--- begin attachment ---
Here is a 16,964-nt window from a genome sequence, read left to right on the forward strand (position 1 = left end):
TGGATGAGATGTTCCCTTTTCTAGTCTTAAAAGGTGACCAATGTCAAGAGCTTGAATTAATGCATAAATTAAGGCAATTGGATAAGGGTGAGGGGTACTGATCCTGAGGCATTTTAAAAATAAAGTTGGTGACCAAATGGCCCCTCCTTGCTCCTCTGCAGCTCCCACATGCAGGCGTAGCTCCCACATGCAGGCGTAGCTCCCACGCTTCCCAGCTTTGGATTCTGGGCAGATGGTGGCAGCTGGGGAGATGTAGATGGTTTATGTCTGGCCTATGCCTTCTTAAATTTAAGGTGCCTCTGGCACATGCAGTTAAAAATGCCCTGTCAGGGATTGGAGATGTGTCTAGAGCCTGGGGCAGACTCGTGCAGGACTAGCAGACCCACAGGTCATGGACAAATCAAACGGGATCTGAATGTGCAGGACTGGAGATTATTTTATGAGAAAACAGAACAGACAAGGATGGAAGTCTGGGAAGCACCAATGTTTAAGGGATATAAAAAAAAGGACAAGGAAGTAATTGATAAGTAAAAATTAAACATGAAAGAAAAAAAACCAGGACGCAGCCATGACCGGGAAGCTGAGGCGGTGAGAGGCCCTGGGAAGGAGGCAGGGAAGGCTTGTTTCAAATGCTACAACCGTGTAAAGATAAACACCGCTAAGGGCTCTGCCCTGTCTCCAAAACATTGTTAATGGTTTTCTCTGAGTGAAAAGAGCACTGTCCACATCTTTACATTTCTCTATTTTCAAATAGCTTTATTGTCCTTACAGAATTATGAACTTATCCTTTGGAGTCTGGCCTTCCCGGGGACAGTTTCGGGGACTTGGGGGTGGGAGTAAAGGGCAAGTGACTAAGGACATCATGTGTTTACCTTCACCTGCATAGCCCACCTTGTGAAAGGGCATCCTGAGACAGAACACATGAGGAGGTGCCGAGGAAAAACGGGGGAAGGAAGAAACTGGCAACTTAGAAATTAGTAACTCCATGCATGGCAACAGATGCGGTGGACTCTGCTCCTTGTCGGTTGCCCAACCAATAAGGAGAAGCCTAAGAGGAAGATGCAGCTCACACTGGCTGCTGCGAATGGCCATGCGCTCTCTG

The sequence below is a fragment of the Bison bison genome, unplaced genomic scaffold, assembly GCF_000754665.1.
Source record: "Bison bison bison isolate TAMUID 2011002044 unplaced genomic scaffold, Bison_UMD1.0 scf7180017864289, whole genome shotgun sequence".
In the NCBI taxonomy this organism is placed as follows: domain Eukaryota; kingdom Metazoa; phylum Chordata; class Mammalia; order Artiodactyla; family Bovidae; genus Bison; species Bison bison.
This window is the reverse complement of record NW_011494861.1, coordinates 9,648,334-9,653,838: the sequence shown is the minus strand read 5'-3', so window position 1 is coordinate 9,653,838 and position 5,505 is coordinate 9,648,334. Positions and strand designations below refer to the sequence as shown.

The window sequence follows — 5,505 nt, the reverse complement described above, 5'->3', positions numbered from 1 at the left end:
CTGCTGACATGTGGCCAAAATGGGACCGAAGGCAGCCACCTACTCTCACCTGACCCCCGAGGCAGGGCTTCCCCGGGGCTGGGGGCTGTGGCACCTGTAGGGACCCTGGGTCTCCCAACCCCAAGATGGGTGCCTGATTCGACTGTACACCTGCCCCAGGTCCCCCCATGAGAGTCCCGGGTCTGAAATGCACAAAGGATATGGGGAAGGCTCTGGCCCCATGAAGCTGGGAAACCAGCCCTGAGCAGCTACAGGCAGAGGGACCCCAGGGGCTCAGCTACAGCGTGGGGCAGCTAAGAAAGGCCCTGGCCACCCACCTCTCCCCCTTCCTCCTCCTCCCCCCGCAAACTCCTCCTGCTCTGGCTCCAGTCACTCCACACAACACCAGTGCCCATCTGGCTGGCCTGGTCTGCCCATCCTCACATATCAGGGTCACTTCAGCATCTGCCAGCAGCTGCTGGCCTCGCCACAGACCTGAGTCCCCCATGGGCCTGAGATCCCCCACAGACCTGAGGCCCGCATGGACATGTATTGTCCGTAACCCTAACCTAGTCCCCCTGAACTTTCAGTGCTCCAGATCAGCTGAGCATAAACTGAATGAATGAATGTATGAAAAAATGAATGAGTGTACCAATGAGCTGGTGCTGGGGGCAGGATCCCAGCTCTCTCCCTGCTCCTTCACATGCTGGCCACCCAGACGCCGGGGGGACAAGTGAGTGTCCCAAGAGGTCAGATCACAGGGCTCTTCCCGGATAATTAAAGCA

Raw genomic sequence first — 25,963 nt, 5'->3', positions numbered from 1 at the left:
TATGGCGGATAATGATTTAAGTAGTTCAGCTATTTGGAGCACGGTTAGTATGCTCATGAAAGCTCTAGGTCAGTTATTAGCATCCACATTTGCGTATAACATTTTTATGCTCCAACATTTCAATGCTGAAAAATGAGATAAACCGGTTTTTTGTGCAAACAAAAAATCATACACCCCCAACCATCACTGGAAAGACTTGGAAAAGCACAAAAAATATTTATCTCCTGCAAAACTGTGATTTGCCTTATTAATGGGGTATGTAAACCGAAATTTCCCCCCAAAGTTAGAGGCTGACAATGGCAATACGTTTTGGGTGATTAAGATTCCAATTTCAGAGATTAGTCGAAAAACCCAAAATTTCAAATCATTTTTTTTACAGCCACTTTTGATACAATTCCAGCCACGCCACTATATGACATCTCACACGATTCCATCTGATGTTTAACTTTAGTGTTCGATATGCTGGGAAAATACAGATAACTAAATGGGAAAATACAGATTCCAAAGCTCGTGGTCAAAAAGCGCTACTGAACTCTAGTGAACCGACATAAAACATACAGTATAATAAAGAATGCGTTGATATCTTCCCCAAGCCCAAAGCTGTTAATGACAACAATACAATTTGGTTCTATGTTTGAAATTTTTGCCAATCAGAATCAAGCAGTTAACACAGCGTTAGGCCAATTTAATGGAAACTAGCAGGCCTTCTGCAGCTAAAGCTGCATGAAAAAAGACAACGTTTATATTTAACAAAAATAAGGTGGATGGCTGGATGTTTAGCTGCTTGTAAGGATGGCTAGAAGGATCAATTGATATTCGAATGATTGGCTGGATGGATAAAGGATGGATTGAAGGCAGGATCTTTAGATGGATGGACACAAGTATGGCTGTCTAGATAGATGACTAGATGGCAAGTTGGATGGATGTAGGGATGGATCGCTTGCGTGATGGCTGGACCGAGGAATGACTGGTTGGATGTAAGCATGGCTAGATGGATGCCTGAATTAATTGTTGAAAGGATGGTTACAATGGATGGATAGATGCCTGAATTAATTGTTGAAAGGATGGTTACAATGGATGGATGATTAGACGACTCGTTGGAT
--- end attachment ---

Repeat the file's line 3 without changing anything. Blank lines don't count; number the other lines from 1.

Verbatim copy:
The sequence below is a fragment of the Bison bison genome, unplaced genomic scaffold, assembly GCF_000754665.1.